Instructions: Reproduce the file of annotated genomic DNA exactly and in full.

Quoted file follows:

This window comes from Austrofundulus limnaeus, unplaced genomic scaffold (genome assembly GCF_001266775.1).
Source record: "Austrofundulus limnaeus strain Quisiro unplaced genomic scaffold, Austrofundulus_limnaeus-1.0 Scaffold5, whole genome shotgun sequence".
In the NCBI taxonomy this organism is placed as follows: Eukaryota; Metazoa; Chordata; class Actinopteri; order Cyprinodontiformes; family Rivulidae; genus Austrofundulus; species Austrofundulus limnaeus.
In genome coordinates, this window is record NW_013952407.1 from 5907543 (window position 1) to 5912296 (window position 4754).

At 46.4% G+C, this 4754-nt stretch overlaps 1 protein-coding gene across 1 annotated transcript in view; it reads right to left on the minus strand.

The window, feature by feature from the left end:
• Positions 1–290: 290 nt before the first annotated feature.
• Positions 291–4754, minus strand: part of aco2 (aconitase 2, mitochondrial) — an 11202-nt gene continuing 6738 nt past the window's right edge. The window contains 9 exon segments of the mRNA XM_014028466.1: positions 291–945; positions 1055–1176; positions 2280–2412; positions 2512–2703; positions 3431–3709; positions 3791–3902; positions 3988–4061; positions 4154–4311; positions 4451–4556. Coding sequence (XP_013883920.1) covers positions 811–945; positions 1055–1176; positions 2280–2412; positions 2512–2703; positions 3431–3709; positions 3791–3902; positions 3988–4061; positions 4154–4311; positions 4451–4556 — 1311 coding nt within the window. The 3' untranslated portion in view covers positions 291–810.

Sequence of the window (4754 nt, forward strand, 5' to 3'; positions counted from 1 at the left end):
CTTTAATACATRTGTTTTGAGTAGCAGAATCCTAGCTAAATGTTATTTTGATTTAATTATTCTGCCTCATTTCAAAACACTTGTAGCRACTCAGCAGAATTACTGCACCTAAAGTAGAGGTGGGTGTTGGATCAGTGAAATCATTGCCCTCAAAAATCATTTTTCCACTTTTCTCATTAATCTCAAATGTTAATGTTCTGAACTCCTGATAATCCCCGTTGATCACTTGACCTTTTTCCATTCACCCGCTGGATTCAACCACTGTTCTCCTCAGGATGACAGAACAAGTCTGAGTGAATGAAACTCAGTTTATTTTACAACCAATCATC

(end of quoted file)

This window comes from Austrofundulus limnaeus, unplaced genomic scaffold (genome assembly GCF_001266775.1).
Source record: "Austrofundulus limnaeus strain Quisiro unplaced genomic scaffold, Austrofundulus_limnaeus-1.0 Scaffold5, whole genome shotgun sequence".
In the NCBI taxonomy this organism is placed as follows: Eukaryota; Metazoa; Chordata; class Actinopteri; order Cyprinodontiformes; family Rivulidae; genus Austrofundulus; species Austrofundulus limnaeus.
In genome coordinates, this window is record NW_013952407.1 from 5907543 (window position 1) to 5912296 (window position 4754).

At 46.4% G+C, this 4754-nt stretch overlaps 1 protein-coding gene across 1 annotated transcript in view; it reads right to left on the minus strand.

The window, feature by feature from the left end:
• Positions 1–290: 290 nt before the first annotated feature.
• Positions 291–4754, minus strand: part of aco2 (aconitase 2, mitochondrial) — an 11202-nt gene continuing 6738 nt past the window's right edge. The window contains 9 exon segments of the mRNA XM_014028466.1: positions 291–945; positions 1055–1176; positions 2280–2412; positions 2512–2703; positions 3431–3709; positions 3791–3902; positions 3988–4061; positions 4154–4311; positions 4451–4556. Coding sequence (XP_013883920.1) covers positions 811–945; positions 1055–1176; positions 2280–2412; positions 2512–2703; positions 3431–3709; positions 3791–3902; positions 3988–4061; positions 4154–4311; positions 4451–4556 — 1311 coding nt within the window. The 3' untranslated portion in view covers positions 291–810.

Sequence of the window (4754 nt, forward strand, 5' to 3'; positions counted from 1 at the left end):
CTTTAATACATRTGTTTTGAGTAGCAGAATCCTAGCTAAATGTTATTTTGATTTAATTATTCTGCCTCATTTCAAAACACTTGTAGCRACTCAGCAGAATTACTGCACCTAAAGTAGAGGTGGGTGTTGGATCAGTGAAATCATTGCCCTCAAAAATCATTTTTCCACTTTTCTCATTAATCTCAAATGTTAATGTTCTGAACTCCTGATAATCCCCGTTGATCACTTGACCTTTTTCCATTCACCCGCTGGATTCAACCACTGTTCTCCTCAGGATGACAGAACAAGTCTGAGTGAATGAAACTCAGTTTATTTTACAACCAATCATC